The title basically says it all. I want to take my massive amount of experience (note that I mean this incredibly sarcastically, I’ve published a single forty-three page short story) and advise you to slow down and take your time. One of the things most first time authors do when nearing the completion of their book, giddy with excitement that would rival a schoolgirl at a One Direction concert, is let that excitement get the best of them. Now don’t take this to mean your excitement is a bad thing. You’ve accomplished something awesome. You’ve written something you consider to be worth reading (I hope.) You’ve got a book cover, you’ve got a blurb written up, But I want you to take a step back and think about some of the facts here, and hopefully learn from my (limited) experience. Wait a minute before you click that publish key, you might not yet be ready.
The first thing I want to bring up is the excitement. If you’re publishing for your first time this is especially important. You’re excited, you’ve read your book six or seven times (if you haven’t, shame on you, go back and read it again), you’ve had it edited, you’ve acquired the rights to a cover you’re happy with (either through the efforts of your fantastic significant other, or other means), you’ve formatted the book, you’ve put the book away for over a month and come back and read it again. Oh…wait…you haven’t put the book away for a while before reading it again? Let me tell you why you should.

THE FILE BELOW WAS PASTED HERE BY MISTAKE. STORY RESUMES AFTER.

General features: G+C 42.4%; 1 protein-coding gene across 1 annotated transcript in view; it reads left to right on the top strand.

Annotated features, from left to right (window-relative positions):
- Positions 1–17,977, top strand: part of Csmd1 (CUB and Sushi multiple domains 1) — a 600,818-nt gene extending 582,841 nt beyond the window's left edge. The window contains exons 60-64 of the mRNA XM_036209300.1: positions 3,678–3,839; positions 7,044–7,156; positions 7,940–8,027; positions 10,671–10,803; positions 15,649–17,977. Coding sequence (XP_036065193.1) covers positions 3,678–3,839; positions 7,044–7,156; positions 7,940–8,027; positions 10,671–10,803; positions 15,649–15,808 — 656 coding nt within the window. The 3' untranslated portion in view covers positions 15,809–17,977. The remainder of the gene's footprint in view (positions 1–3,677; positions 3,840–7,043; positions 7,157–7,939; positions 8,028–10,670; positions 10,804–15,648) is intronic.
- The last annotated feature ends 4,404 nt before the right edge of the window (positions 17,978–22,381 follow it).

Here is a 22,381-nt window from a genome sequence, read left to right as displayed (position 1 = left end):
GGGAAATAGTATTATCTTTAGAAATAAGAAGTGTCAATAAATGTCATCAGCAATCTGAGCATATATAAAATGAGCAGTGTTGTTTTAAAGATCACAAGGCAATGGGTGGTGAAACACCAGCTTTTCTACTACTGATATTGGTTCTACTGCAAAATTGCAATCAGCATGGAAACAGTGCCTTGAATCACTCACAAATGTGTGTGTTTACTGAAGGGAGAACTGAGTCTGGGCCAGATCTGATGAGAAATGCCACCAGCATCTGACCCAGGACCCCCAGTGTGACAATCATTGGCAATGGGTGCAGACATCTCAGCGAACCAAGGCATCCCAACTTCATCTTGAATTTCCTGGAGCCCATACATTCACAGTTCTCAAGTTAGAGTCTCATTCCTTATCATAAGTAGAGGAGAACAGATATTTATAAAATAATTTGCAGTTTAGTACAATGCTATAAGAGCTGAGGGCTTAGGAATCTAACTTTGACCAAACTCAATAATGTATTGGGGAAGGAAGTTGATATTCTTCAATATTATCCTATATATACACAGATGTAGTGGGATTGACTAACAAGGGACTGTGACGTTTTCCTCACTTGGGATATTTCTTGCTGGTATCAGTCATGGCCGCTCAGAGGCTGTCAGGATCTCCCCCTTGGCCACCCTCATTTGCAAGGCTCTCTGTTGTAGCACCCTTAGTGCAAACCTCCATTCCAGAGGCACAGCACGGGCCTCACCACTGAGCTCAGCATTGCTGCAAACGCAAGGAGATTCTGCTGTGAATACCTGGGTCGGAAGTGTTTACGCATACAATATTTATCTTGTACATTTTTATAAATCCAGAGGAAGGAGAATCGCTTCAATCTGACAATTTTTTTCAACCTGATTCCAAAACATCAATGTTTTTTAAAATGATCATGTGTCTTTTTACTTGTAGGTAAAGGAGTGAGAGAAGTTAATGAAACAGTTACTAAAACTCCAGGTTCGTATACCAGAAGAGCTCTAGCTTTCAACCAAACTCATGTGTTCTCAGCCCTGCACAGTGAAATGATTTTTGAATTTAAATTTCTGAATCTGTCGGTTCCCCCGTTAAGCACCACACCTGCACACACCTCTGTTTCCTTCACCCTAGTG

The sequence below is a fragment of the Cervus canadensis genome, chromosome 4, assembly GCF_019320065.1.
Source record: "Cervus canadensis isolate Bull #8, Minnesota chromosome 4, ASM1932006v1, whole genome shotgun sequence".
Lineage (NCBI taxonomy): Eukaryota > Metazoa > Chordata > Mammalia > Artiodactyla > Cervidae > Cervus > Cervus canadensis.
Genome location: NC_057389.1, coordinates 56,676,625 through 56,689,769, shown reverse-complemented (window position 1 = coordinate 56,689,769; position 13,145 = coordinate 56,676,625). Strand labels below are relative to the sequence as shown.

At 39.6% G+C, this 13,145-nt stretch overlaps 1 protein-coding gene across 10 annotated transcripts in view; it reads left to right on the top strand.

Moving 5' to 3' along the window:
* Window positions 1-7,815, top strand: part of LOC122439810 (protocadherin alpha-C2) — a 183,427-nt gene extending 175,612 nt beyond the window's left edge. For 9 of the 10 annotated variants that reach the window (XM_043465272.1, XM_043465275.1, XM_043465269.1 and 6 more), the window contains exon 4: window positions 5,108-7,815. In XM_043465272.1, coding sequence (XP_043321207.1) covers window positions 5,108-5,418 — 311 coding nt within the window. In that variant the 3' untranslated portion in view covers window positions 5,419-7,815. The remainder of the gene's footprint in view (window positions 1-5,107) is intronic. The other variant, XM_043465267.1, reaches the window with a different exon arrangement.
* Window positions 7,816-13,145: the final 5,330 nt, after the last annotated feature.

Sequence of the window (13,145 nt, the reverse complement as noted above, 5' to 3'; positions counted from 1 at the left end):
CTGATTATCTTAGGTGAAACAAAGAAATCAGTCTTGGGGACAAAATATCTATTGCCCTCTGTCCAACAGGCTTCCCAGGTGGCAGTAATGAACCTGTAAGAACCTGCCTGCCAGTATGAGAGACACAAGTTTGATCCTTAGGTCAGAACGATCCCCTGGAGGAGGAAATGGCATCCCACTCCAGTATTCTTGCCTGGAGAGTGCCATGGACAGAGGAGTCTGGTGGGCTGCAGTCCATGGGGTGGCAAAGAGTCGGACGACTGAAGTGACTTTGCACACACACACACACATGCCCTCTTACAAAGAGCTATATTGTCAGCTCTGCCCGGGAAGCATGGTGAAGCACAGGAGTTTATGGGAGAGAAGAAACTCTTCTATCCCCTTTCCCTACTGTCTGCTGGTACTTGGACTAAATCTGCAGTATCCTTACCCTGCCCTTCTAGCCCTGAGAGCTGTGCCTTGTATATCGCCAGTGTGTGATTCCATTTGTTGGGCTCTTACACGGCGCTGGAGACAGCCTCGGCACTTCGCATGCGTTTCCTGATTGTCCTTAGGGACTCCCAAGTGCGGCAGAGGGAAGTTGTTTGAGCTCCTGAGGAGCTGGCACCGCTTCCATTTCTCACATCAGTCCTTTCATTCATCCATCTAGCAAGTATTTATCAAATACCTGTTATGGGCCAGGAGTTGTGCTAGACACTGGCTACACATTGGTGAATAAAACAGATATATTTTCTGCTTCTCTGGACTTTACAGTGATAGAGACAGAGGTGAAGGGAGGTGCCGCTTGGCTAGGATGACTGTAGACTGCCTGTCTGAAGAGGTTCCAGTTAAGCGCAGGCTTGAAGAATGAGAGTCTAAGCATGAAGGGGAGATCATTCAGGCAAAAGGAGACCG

I know you’re excited to get the book out. I was too. But honestly? I regret it a little. I read my short story probably 10 or 12 times. I had my girlfriend (who works as a professional social content editor) look at it multiple times. I had multiple beta readers (one or two of which has an actual degree in creative writing) look at what I wrote. I worked feedback into the finished product. I changed this, I tweaked that. But going back and reading the story again a month or two later, I still feel like it wasn’t enough. And I’ll tell you why. I was saturated with my story, it had burned itself into my brain. My clever little synapses automatically fire and correct mistakes as I read them. I was still attached to the writing so I glossed over mistakes and missed opportunities to strengthen my prose and storytelling. I was still attached to a great deal of the work and I could not read it objectively.
After two or so months went by and I had finally finished the planning for the next book in the series, Transmuted. At this point I was divorced from the work; these weren’t my precious little words anymore. I went back and read Mercury, Sulfur, & Salt again, just to recap everything that had happened in book and re-acquaint myself with the characters. It felt like I was reading someone elses work. I wasn’t horrified, but I was a little disappointed in myself. I found quite a few places in the book where I could have tightened up a line or two, or where I would have chosen to change a few words. Again it was nothing earth shattering, but I feel I could have made the book better.
There are obvious reasons why this is important, but the one I think a great deal of people overlook, myself included, is that a once you publish a book it’s out there forever. You can easily update ebook versions but why not take a little extra time and make sure you nail it on the first release? After all the book is going to on the digital shelf forever.